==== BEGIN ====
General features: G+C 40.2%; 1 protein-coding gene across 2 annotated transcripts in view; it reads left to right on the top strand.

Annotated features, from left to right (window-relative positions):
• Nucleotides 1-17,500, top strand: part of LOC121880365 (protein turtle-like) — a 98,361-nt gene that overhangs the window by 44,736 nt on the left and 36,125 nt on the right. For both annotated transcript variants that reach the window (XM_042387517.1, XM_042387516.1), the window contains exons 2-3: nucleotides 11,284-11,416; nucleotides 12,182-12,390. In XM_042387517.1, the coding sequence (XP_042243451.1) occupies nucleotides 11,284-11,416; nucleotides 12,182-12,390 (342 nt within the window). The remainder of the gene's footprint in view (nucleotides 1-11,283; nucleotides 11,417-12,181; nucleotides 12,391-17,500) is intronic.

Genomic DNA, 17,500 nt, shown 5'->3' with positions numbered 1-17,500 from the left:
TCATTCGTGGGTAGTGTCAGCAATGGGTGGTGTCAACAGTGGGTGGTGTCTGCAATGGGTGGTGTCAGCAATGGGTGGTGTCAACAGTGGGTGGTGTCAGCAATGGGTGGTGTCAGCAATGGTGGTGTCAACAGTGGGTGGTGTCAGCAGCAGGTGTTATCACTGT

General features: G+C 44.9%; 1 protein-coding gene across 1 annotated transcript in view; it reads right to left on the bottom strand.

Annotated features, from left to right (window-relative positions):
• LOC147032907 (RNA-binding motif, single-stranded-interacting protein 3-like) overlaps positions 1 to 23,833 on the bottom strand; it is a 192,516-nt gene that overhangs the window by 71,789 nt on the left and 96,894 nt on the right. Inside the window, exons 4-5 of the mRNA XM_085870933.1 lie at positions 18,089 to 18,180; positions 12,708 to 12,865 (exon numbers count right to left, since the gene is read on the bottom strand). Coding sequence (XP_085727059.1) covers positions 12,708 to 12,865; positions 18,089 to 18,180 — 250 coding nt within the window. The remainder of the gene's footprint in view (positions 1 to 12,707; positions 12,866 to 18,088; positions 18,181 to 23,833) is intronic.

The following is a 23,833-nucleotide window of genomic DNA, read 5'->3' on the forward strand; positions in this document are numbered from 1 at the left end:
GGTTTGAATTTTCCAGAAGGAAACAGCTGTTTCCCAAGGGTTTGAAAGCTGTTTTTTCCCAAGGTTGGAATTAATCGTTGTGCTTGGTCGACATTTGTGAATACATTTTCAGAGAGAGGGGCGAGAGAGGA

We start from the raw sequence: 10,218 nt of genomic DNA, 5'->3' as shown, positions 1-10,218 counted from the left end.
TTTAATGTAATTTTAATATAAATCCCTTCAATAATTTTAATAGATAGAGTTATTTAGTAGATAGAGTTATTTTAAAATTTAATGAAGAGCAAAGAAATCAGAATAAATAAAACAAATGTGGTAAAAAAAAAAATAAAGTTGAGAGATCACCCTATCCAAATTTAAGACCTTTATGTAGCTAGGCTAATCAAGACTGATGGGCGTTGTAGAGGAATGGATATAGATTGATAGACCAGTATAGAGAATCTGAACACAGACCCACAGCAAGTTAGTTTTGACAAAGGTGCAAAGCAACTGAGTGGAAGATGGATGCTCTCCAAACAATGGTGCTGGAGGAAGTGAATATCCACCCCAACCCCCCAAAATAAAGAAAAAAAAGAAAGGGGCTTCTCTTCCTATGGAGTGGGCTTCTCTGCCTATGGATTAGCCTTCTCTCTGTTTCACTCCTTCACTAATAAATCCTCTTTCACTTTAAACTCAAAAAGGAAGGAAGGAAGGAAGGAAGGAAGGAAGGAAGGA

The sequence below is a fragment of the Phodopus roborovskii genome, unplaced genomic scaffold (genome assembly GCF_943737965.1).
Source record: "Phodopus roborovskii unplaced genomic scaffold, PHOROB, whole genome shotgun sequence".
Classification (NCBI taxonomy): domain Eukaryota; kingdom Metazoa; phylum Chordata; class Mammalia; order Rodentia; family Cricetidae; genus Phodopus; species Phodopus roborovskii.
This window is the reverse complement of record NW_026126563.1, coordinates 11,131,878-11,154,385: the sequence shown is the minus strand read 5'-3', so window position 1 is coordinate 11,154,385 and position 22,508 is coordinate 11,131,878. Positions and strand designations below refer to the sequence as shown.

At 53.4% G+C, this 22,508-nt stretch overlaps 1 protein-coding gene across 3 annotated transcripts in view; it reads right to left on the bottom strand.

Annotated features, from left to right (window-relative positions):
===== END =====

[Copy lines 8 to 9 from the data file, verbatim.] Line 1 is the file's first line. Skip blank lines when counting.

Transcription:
• LOC147032907 (RNA-binding motif, single-stranded-interacting protein 3-like) overlaps positions 1 to 23,833 on the bottom strand; it is a 192,516-nt gene that overhangs the window by 71,789 nt on the left and 96,894 nt on the right. Inside the window, exons 4-5 of the mRNA XM_085870933.1 lie at positions 18,089 to 18,180; positions 12,708 to 12,865 (exon numbers count right to left, since the gene is read on the bottom strand). Coding sequence (XP_085727059.1) covers positions 12,708 to 12,865; positions 18,089 to 18,180 — 250 coding nt within the window. The remainder of the gene's footprint in view (positions 1 to 12,707; positions 12,866 to 18,088; positions 18,181 to 23,833) is intronic.

The following is a 23,833-nucleotide window of genomic DNA, read 5'->3' on the forward strand; positions in this document are numbered from 1 at the left end: